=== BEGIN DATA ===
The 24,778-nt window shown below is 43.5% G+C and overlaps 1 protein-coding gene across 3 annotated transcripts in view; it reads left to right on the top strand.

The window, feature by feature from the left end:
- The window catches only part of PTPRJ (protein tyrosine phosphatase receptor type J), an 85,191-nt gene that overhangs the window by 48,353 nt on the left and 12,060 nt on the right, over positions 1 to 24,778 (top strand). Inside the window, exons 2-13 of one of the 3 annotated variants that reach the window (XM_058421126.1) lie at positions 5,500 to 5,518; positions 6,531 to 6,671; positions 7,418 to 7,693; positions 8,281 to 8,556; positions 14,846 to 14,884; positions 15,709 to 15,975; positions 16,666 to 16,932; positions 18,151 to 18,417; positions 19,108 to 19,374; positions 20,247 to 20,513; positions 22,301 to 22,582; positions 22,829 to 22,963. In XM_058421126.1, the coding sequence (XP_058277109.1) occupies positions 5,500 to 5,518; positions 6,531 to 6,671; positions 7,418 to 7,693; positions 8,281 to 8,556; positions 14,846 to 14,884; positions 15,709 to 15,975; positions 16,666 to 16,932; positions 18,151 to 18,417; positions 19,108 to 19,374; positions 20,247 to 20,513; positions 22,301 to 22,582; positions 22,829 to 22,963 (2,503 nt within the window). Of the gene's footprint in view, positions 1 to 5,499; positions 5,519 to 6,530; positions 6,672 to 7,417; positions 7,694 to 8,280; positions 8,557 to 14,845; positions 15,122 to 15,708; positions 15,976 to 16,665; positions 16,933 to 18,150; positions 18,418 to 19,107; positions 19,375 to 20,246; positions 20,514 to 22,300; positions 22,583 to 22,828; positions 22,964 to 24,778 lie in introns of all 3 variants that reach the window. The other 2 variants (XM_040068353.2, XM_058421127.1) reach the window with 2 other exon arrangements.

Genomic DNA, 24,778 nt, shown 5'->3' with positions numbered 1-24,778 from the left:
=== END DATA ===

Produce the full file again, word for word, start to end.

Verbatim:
The 24,778-nt window shown below is 43.5% G+C and overlaps 1 protein-coding gene across 3 annotated transcripts in view; it reads left to right on the top strand.

The window, feature by feature from the left end:
- The window catches only part of PTPRJ (protein tyrosine phosphatase receptor type J), an 85,191-nt gene that overhangs the window by 48,353 nt on the left and 12,060 nt on the right, over positions 1 to 24,778 (top strand). Inside the window, exons 2-13 of one of the 3 annotated variants that reach the window (XM_058421126.1) lie at positions 5,500 to 5,518; positions 6,531 to 6,671; positions 7,418 to 7,693; positions 8,281 to 8,556; positions 14,846 to 14,884; positions 15,709 to 15,975; positions 16,666 to 16,932; positions 18,151 to 18,417; positions 19,108 to 19,374; positions 20,247 to 20,513; positions 22,301 to 22,582; positions 22,829 to 22,963. In XM_058421126.1, the coding sequence (XP_058277109.1) occupies positions 5,500 to 5,518; positions 6,531 to 6,671; positions 7,418 to 7,693; positions 8,281 to 8,556; positions 14,846 to 14,884; positions 15,709 to 15,975; positions 16,666 to 16,932; positions 18,151 to 18,417; positions 19,108 to 19,374; positions 20,247 to 20,513; positions 22,301 to 22,582; positions 22,829 to 22,963 (2,503 nt within the window). Of the gene's footprint in view, positions 1 to 5,499; positions 5,519 to 6,530; positions 6,672 to 7,417; positions 7,694 to 8,280; positions 8,557 to 14,845; positions 15,122 to 15,708; positions 15,976 to 16,665; positions 16,933 to 18,150; positions 18,418 to 19,107; positions 19,375 to 20,246; positions 20,514 to 22,300; positions 22,583 to 22,828; positions 22,964 to 24,778 lie in introns of all 3 variants that reach the window. The other 2 variants (XM_040068353.2, XM_058421127.1) reach the window with 2 other exon arrangements.

Genomic DNA, 24,778 nt, shown 5'->3' with positions numbered 1-24,778 from the left: